Dialogue can come in many different shapes and sizes, from the daily and informal to the more institutionalised: walking with a brother or a friend, writing a letter, making a telephone call, working together, eating together, praying together, travelling together, spending free time together, taking part in a meeting; these are all forms of dialogue and communication which need to be taken into account and evaluated. Here we wish to limit ourselves to the so called institutionalised forms of dialogue employed in a group or community to help them grow as a fraternity in the Lord. We shall call them institutionalised because they are the mature fruit of a long experience of community and groups in the history of the Church. In fact there are forms of dialogue already found in the early christian communities, e.g., community sharing of the Word (1 Jn 1:3; Eph 5:18-20; Col 3:16-17); community discernment (1 Tim 5:21; 1 Jn 4:1), fraternal correction (Mt 18:15-20). We find other forms of dialogue that have matured in contemporary groups and movements e.g., revision of life, the elaboration of the community project, fraternal promotion, permanent formation. We will take a closer look at some of these.

a. Communication of the Word that has been heard

For the Word of God to become the corner-stone in building up the community, the Word needs to be circulated among its members. The Word needs the service of our voice, not just to be proclaimed, but also to be re-expressed and to ring out when faced with new situations and new personal and ecclesial journeys.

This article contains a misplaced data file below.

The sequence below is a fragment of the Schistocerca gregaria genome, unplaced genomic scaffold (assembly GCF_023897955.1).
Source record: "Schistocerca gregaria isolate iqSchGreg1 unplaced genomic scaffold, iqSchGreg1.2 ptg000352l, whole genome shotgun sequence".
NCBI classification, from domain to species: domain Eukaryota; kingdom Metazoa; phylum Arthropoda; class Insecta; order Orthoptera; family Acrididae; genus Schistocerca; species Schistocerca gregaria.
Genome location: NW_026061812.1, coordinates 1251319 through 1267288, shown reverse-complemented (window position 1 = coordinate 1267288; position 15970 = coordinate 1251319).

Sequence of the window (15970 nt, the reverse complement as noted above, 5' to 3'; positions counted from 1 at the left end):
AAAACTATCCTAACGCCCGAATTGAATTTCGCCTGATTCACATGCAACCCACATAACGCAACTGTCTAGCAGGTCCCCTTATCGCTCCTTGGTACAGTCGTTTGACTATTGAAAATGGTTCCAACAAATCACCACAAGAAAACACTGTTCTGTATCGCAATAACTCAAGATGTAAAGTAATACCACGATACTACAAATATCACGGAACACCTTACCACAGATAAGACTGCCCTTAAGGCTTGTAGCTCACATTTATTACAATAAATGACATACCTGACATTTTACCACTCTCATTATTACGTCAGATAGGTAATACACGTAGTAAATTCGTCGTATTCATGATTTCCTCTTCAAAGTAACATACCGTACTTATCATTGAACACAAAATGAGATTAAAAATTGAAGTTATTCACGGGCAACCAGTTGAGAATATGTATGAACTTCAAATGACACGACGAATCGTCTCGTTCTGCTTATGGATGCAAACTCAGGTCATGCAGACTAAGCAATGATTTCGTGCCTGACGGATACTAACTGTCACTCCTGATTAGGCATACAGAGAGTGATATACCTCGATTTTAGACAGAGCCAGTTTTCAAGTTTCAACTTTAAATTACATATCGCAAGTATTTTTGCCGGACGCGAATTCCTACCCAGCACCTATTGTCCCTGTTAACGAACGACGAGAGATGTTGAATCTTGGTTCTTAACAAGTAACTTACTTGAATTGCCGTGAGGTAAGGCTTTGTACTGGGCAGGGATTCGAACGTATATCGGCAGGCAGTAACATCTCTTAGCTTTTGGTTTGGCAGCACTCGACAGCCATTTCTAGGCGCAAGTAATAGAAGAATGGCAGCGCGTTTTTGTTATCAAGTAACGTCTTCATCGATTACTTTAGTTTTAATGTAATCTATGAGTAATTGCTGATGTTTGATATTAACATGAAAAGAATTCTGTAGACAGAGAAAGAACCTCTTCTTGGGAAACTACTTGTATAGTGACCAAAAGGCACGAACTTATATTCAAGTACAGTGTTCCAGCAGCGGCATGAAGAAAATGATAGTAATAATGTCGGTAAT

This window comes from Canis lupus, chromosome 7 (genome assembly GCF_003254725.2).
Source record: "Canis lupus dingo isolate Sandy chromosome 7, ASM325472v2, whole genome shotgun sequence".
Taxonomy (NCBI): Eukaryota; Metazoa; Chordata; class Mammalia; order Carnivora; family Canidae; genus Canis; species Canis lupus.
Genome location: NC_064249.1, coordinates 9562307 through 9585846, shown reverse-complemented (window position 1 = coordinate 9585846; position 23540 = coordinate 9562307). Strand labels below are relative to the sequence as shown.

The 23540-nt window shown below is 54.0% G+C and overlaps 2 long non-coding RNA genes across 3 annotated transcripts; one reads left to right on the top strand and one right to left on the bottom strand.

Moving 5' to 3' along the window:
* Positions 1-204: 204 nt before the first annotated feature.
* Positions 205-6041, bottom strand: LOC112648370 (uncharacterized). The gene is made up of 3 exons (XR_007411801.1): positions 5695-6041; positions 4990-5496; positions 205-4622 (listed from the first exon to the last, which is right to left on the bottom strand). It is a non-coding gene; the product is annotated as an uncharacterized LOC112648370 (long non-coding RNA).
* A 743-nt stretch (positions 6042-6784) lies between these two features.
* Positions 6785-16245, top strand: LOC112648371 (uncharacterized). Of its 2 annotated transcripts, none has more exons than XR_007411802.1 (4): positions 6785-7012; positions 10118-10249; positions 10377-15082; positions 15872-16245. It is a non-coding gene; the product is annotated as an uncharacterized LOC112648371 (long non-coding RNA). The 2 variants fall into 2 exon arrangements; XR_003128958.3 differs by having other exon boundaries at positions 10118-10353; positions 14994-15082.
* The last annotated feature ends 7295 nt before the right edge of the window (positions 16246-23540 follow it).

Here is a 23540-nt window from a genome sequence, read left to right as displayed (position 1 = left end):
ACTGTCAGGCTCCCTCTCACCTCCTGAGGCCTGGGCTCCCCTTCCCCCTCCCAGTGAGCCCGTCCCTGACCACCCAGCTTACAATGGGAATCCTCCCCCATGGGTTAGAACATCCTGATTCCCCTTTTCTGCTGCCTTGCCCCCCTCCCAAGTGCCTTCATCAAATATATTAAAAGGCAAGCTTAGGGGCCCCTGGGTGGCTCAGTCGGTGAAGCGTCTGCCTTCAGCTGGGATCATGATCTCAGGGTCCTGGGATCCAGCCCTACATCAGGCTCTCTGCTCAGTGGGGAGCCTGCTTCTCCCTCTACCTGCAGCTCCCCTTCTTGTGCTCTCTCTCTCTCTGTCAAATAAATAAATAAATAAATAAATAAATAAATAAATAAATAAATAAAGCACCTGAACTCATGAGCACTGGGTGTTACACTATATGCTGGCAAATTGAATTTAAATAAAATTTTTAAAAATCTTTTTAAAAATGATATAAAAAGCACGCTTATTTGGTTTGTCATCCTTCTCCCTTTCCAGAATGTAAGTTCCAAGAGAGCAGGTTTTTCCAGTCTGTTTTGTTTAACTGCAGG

Each time a brother or friend shares the Word he has read, meditated upon, contemplated and experienced, it becomes nourishment for the community; it is the gift of the Word "made flesh" in the life of the community. Within this Word made flesh we can discern without prejudice, the community's hopes, joys, pains and expectations. It is the Word that speaks through my brother!

To experience this form of dialogue we need to practice epiclesis, i.e., invoking the Spirit to create an atmosphere of silence and prayer.

b. Community discernment

No matter how much the christian life tries to be faithful to the Gospel, there will always be lots of ambiguities. To deal with this we need spiritual discernment on both a personal and community level. This involves the capacity of learning to experiment with applying God's plan of salvation in the circumstances of daily life, the capacity of knowing how to perceive the creative action of God present in every created thing (the signs of the times) which is often hidden and side-lined by the decisions of individuals (1 Jn 4:1). On the community level, discernment is a spiritual process by which a community, putting together the opinions of its members within the context of an atmosphere of prayer, can perceive God acting and be aware of what is the best thing to do (Rom 12:2) here and now, so that the community can be guided by the action of the Holy Spirit (Rom 8:5-8).

What are the fundamental criteria for discernment? First of all, the fruits of life. Discernment is authentic if individuals grow on a human level and on the level of faith, maturing in their vocation and mission. But these fruits are harvested only after a certain time and after detailed analysis. We therefore need other criteria for evaluation.

Listening to the normative sources i.e., the Word of God, the Magisterium of the Church, a particular tradition (in our case the experience of Carmel through the centuries) as signposts for the journey to be undertaken.

A comparison with other experiences, other disciplines so as to be able to make a more "global" comparative analysis of situations. The essential elements of community discernment are: dialogue, necessary to formulate the problem and identify all of its aspects by listening to various opinions and then making a decision; community prayer, to compare the Word of God with the ideal of the chosen way of life (in our case the charism and mission of Carmel); contemplative reflection and operative decision, to orientate the common action.